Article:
Tuesday, September 18, 2007
I've noticed in the three years I've been on Saipan that many writers and speakers use heavy doses of sarcasm to get their points across. I don't mind sarcasm. It can be effective and funny. I don't think that it should be the preferred way for a person to communicate as in "how can I add sarcasm to the point I am trying to make". If this is your preferred way of communication you can run the risk of being labeled a "sarcastic person" which would not add to your credibilty.
The title is not calling for and end to sarcasm, nor do I think it is inappropriate way to deal with tough issues. It just seems to me that some of the sarcastic statements that a person could make might really turn out to be true.
Let's look at one issue. The $.17 per kilowat hour passed the legislature, but was vetoed by the Governor (it might be overriden). A sarcastic comment could be "Think how nice it will be when we lose all our electricity for several hours every day and several days a week. It will be just like the good ole days". Well, I think we would all find out quickly that it would not be better than the good ole days. Not sarcasm, just truth. Another example: I play shadow puppets with the kids when the power goes out at night. A sarcastic comment could be "I guess we could close down everything and just play shadow puppets with the kids". I guess we can.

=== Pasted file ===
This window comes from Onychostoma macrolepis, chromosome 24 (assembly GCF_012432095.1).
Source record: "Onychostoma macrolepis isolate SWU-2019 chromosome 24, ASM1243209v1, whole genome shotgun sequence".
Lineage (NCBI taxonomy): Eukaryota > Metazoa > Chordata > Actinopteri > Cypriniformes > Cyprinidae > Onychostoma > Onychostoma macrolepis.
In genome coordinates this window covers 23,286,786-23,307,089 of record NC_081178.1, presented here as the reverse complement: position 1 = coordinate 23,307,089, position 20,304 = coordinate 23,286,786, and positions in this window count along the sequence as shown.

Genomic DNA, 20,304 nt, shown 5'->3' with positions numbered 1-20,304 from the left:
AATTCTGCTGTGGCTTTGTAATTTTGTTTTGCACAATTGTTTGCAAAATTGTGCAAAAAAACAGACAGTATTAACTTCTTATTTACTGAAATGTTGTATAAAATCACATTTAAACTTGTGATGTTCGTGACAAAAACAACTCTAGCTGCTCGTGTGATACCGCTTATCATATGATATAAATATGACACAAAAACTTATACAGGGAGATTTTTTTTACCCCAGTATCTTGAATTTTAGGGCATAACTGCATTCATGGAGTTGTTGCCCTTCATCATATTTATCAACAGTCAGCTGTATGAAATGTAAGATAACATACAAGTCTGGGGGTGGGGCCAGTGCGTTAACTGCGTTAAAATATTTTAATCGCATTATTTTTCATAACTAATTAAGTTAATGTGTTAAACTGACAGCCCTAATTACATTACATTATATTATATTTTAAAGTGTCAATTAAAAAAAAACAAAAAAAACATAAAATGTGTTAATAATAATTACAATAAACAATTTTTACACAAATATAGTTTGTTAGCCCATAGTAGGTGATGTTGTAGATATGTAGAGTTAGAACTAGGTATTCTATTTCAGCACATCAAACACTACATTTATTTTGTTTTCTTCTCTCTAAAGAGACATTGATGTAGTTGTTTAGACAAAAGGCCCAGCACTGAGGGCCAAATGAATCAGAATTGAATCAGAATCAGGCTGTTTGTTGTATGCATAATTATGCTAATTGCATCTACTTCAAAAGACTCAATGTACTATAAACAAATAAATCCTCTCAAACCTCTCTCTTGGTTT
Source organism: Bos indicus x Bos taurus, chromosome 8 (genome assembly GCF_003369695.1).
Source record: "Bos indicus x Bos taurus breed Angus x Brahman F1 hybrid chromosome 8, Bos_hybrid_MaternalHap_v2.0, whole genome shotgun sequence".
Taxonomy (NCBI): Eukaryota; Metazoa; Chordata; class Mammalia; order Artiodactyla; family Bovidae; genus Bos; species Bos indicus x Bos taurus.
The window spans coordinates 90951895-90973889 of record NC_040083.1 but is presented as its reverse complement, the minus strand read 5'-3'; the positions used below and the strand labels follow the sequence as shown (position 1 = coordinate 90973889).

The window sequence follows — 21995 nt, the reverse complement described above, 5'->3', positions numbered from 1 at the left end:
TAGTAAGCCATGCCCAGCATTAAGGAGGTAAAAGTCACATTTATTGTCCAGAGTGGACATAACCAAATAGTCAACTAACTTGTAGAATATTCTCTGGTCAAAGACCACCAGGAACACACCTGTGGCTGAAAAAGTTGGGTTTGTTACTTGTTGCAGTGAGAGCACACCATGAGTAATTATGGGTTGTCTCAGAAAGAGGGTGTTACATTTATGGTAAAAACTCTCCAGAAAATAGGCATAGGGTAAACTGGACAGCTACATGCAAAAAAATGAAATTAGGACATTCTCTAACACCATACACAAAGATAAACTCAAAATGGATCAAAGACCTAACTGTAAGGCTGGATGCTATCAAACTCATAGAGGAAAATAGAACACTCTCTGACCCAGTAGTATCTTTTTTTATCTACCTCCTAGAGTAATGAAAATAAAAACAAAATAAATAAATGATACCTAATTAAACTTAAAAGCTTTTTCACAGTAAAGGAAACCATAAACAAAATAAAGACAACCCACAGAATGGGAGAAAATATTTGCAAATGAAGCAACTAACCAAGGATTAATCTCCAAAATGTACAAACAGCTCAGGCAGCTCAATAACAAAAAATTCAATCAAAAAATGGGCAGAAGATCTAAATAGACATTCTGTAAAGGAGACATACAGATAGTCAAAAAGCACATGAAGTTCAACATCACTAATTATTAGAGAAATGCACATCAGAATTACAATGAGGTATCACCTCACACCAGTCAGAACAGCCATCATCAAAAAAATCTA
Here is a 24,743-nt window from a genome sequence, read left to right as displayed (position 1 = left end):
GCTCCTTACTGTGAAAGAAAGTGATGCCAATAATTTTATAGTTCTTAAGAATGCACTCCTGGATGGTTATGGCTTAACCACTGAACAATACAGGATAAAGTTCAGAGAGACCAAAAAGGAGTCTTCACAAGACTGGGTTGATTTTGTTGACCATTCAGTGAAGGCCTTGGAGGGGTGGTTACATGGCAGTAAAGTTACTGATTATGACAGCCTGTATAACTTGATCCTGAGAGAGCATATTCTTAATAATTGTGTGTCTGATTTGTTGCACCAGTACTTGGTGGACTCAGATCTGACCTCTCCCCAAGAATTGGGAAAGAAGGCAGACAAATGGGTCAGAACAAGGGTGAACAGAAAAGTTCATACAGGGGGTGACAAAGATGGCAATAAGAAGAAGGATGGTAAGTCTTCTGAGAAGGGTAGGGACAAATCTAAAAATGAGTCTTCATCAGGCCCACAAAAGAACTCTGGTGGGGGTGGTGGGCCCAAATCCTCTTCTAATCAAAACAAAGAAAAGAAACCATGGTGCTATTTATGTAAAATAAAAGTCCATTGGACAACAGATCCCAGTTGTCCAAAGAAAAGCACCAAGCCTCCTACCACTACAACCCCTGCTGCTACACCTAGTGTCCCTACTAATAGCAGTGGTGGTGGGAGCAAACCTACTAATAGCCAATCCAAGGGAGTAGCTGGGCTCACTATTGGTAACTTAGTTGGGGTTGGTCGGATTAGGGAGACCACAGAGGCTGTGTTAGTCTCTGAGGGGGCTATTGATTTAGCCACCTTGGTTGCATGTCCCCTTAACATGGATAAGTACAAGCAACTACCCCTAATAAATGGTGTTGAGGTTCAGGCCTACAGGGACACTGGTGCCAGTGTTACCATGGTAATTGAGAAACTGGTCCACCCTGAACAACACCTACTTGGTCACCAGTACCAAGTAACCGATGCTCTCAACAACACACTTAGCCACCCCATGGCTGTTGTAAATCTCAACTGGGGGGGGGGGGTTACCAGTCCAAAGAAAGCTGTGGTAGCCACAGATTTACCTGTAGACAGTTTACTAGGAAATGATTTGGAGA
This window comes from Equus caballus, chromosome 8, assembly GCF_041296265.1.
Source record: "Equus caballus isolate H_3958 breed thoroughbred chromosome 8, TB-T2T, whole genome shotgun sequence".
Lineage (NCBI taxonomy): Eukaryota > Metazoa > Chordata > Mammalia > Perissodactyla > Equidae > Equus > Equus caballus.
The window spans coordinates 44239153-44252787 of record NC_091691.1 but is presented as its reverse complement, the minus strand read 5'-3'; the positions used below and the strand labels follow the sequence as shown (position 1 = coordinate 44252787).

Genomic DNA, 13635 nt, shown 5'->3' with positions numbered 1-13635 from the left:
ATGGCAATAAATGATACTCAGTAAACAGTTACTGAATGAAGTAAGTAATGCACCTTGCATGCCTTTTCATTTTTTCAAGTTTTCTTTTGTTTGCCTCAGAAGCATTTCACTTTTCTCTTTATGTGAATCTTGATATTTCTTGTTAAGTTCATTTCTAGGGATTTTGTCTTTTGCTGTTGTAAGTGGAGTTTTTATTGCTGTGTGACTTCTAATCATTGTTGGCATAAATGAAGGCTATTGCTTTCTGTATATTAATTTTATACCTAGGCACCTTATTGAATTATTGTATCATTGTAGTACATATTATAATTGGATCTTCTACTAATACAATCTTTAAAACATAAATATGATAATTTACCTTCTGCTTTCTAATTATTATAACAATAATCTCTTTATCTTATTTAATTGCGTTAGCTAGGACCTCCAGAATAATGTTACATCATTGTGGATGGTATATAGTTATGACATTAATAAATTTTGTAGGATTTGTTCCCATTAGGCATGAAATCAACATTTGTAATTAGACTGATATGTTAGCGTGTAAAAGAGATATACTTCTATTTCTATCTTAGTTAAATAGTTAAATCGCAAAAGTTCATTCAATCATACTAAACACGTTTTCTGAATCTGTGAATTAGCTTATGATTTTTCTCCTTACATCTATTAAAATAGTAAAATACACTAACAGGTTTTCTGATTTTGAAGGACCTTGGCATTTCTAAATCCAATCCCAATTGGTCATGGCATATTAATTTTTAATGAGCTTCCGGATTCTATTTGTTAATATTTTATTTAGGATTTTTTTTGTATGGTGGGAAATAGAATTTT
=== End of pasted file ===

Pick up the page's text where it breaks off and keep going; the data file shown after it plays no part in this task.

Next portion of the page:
In times like these you might want to be careful with sarcasm. It just might come to pass.
Thursday, September 6, 2007
Yes, it's that time of year. The time of year when I wake up at 2am on Sunday morning to catch the noon kickoff of the noon college football games. Who's playing? Don't know, Don't care. I can watch the game for one quarter and figure out who I want to root for. Of course, I have my favorites (Baylor). Did you know that Floyd Casey Stadium (where Baylor plays) is the only stadium where you can order Hot Dogs, Cokes, or a Morphine Drip, right from your seat. Special attendents hook you up and increase the dosage as the game progresses. When the game is officially over (not the same as really over, as that occurs long before halftime) they wheel you over to special buses that will take you home. Isn't that nice.
Baylor Fans don't have to worry about road games because they don't really go. If they do, they try to buy tickets in the home section and not wear Baylor colors. They play along and laugh at the people in the Baylor section. Who can blame them? They just want to experience what it feels like to be sitting with the winner.
After a road loss to TCU (27-0) on opening weekend, it does not get any easier this weekend as we host the feared Rice Owls. The athletic department had the nerve to actually schedule the Buffalo Whatevers for the next three years. Buffalo IS the worse team in Division Uno, number 119 out of 119, so losing to them would be especially traumatic. Well, maybe not. I mean after all we're not THE MICHIGAN WOLVERINES!! A bit of Trivia: The Baylor/Michigan game to start the season in 1975 was in the Guiness Book of World Records for most people to ever see a football game. I kid you not. They played to a 14-14 tie. figures.
... And for all of you Baylor, Michigan, and let's go ahead and throw in Vanderbilt while we're at it, just close your eyes and...
"Hey, can you turn up the IV just a little bit. Oh, that's much better. Doesn't the scoreboard have such pretty colors".